The Senate will begin its debate on border security early this year and is predicted to be favorable to the guest-worker-amnesty plans proposed by President Bush, John McCain (R-AZ), Ted Kennedy (D-MA), John Cornyn (R-TX), and others. The Senate and House bills will then go to a conference committee to work out differences.

    Senators who are up for reelection in 2006 had better listen to their constituents. Senators are not worthy of reelection if they vote for any kind of guest-worker/amnesty plan or water down the House votes for border security.

    Border Legislation We Need 

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    The Border Protection bill passed by the House in December 2005 is a big step in the right direction, but it is a long way from what we need. The legislation we really want is the TRUE Enforcement and Border Security Act of 2005 (H.R. 4313) sponsored by Rep. Duncan Hunter (R-CA) and Rep. Virgil Goode (R-VA). The major provisions of this bill are set forth below (and more information is available from Lorissa Bounds in Rep. Hunter's office (202) 225-5672, or from Kelly Simpson in Rep. Goode's office (202) 225-4711:

    Title I — Border Security and Federal, State, and Local Law Enforcement. Creates a border security zone from the Pacific Ocean to the Gulf of Mexico, with fencing, roads, and technology infrastructure along the southern border. Adds 8,000 agents. Maintains accurate enforcement data on aliens: prevents overstaying of visas by requiring completion of entry-exit system. Affirms inherent authority of state/local law enforcement to enforce immigration laws. Halts current "catch and release" policy by increasing federal detention space and requiring DHS to take timely custody of illegal aliens detained by state/local authorities. Clarifies federal bar to in-state college tuition for illegal aliens and denies federal funding to colleges and universities that provide this benefit in violation of this provision.

    Title II — Visa Reform and Alien Status. Denies visas to countries with worst records in accepting deported nationals. Suspends Visa Waiver Program until entry-exit system is fully operational. Adopts Jordan Commission recommendation to eliminate preferences for adult brothers/sisters and adult sons/daughters. Increases income requirement for sponsorship of new immigrants to 225% of federal poverty level. Eliminates Visa Lottery Program. Provides that overstays will result in arrest warrants. Makes illegal immigration less attractive by withholding U.S. citizenship from individuals born to illegal aliens. Gives DHS discretion to suspend immigration procedures and benefits relating to criminal aliens and terrorists. Repeals Section 245(i).

    Title III — Workplace Enforcement and Identification Integrity. Develops regulations for implementation of a permanent Work Eligibility Verification System (WEVS) for use by all employers. Requires DHS and the Social Security Administration to implement the permanent WEVS within 24 months, making available to employers at affordable cost a system for work eligibility verification using telephonic, online computer, and/or machine readers, and requiring employers to check work eligibility by confirming identity and social security number with existing SSA records. Establishes civil and criminal penalties for noncompliant employers. Closes costly loophole by barring illegal aliens from continuing to claim the Earned Income Tax Credit. Bars the use of an Individual Taxpayer Identification Number (ITIN) for any purpose other than filing a tax return (such as banks issuing ITIN mortgage loans to illegal aliens). Bars employers from the current practice of taking business deductions for payroll and benefits paid to illegal alien employees. Bars any quarter worked illegally from counting toward eligibility for Social Security benefits.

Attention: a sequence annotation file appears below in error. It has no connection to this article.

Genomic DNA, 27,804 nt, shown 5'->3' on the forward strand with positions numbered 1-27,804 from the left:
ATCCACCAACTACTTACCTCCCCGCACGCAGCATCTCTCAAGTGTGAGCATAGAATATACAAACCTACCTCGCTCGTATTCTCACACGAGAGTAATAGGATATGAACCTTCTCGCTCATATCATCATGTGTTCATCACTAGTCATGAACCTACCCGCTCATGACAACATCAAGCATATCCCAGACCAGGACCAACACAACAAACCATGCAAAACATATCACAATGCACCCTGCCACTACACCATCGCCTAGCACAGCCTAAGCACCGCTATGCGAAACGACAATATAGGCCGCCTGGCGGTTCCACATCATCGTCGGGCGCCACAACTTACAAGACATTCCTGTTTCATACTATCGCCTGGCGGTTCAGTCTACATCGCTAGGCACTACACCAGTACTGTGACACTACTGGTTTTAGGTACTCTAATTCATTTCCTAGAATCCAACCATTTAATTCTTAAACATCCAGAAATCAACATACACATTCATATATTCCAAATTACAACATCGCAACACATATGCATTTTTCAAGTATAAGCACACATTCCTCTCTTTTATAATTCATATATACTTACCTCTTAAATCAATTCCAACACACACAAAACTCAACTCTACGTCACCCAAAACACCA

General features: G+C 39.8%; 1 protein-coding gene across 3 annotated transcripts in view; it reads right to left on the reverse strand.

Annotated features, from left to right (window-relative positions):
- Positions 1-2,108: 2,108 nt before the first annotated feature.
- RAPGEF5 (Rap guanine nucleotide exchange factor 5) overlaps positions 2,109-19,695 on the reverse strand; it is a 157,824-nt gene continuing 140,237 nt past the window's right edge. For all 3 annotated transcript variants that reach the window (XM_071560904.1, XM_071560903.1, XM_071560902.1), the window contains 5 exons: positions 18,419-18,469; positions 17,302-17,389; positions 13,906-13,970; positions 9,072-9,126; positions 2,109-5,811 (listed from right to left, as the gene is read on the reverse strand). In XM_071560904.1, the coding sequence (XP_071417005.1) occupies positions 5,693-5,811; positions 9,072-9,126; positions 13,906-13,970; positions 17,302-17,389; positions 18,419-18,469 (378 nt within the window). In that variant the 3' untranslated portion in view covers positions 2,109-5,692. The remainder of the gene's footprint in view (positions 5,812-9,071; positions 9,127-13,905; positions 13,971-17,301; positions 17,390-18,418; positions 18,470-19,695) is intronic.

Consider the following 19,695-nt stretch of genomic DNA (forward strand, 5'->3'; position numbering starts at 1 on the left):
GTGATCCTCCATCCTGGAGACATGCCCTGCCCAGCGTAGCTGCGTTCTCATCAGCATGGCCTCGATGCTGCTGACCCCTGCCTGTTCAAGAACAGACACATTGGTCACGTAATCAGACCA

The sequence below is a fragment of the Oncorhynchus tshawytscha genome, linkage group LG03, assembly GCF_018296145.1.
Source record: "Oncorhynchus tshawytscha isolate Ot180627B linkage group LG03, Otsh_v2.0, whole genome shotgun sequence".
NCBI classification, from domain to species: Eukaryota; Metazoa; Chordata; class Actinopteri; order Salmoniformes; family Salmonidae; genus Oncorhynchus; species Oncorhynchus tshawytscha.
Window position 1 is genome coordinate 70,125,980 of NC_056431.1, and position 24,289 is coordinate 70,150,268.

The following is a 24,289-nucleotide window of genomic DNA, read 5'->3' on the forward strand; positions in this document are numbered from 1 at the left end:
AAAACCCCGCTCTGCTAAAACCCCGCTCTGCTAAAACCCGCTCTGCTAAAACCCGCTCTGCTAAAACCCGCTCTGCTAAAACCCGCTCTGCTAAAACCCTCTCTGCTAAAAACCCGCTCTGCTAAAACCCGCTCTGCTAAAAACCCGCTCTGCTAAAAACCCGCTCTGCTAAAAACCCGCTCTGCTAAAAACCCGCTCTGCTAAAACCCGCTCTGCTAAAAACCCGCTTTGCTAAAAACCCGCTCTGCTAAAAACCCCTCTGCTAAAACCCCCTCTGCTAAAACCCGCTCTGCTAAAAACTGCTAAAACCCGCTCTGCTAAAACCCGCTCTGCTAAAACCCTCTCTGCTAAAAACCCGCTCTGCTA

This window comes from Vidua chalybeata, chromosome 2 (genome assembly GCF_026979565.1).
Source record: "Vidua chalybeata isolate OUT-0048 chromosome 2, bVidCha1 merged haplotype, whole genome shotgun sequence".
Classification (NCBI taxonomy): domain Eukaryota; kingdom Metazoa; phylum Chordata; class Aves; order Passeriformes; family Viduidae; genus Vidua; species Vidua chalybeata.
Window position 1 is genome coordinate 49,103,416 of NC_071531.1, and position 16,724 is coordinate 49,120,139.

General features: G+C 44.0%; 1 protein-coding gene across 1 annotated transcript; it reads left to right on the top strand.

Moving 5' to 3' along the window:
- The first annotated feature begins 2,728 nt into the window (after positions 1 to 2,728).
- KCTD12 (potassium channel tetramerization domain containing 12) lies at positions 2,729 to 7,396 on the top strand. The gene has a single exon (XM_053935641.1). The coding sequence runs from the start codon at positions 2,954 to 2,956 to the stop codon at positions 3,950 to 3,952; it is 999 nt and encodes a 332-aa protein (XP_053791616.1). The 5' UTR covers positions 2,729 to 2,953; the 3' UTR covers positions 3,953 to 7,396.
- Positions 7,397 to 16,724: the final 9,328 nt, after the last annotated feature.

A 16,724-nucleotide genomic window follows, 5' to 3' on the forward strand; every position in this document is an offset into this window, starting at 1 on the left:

Title IV — Penalties and Enforcement. Adds/increases penalties for most immigration infractions such as illegal presence and illegal employment. Provides for systematic identification and removal of criminal alien gang members. Increases penalties for illegal reentry.

    The following 43 Members of the House are co-sponsors of the Hunter-Goode TRUE Enforcement and Border Security Act. Call your Representative and urge him to sign on as a co-sponsor, and call your two U.S. Senators and tell them to pass true border security - and reject all versions of guest-worker/amnesty.

    Rodney Alexander (R-LA), Bob Beauprez (R-CO), Michael Bilirakis (R-FL), Marsha Blackburn (R-TN), Mary Bono (R-CA), John Boozman (R-AR), Dan Burton (R-IN), Michael Burgess (R-TX), Ken Calvert (R-CA), Howard Coble (R-NC), Barbara Cubin (R-WY), John Culberson (R-TX), Geoff Davis (R-KY), Nathan Deal (R-GA), Randy Forbes (R-VA), Virginia Foxx (R-NC), Trent Franks (R-AZ), Scott Garrett (R-NJ), Phil Gingrey (R-GA), Virgil Goode (R-VA), Bart Gordon (D-TN), J.D. Hayworth (R-AZ), Darrell Issa (R-CA), Walter Jones (R-NC), Randy Kuhl Jr. (R-NY), Kenney Marchant (R-TX), Candice Miller (R-MI), Gary Miller (R-CA), Jeff Miller (R-FL), Marilyn Musgrave (R-CO), Charles Norwood (R-GA), Collin Peterson (D-MN), Tom Price (R-GA), Ed Royce (R-CA), Jim Ryun (R-KS), Jean Schmidt (R-OH), Mike Simpson (R-ID), John Sullivan (R-OK), Tom Tancredo (R-CO), Charles Taylor (R-NC), Greg Walden (R-OR), Zach Wamp (R-TN), Roger Wicker (R-MS).